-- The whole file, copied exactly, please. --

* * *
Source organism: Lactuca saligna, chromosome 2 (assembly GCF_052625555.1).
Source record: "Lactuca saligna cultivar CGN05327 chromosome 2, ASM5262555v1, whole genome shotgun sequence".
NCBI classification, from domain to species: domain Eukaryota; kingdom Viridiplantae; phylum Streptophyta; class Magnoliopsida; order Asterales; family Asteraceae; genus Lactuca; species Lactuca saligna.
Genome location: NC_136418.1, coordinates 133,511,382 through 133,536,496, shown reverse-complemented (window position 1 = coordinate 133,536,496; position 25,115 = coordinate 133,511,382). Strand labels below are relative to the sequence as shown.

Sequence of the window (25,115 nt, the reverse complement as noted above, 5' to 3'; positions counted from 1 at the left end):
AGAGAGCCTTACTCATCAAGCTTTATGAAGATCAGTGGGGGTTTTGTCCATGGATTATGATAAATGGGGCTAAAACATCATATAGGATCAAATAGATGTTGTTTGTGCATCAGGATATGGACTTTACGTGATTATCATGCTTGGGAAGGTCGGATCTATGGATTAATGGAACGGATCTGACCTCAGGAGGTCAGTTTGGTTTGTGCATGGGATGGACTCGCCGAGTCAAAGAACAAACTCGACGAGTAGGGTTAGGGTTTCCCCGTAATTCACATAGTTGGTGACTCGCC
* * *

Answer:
Source organism: Lactuca saligna, chromosome 2 (assembly GCF_052625555.1).
Source record: "Lactuca saligna cultivar CGN05327 chromosome 2, ASM5262555v1, whole genome shotgun sequence".
NCBI classification, from domain to species: domain Eukaryota; kingdom Viridiplantae; phylum Streptophyta; class Magnoliopsida; order Asterales; family Asteraceae; genus Lactuca; species Lactuca saligna.
Genome location: NC_136418.1, coordinates 133,511,382 through 133,536,496, shown reverse-complemented (window position 1 = coordinate 133,536,496; position 25,115 = coordinate 133,511,382). Strand labels below are relative to the sequence as shown.

Sequence of the window (25,115 nt, the reverse complement as noted above, 5' to 3'; positions counted from 1 at the left end):
AGAGAGCCTTACTCATCAAGCTTTATGAAGATCAGTGGGGGTTTTGTCCATGGATTATGATAAATGGGGCTAAAACATCATATAGGATCAAATAGATGTTGTTTGTGCATCAGGATATGGACTTTACGTGATTATCATGCTTGGGAAGGTCGGATCTATGGATTAATGGAACGGATCTGACCTCAGGAGGTCAGTTTGGTTTGTGCATGGGATGGACTCGCCGAGTCAAAGAACAAACTCGACGAGTAGGGTTAGGGTTTCCCCGTAATTCACATAGTTGGTGACTCGCC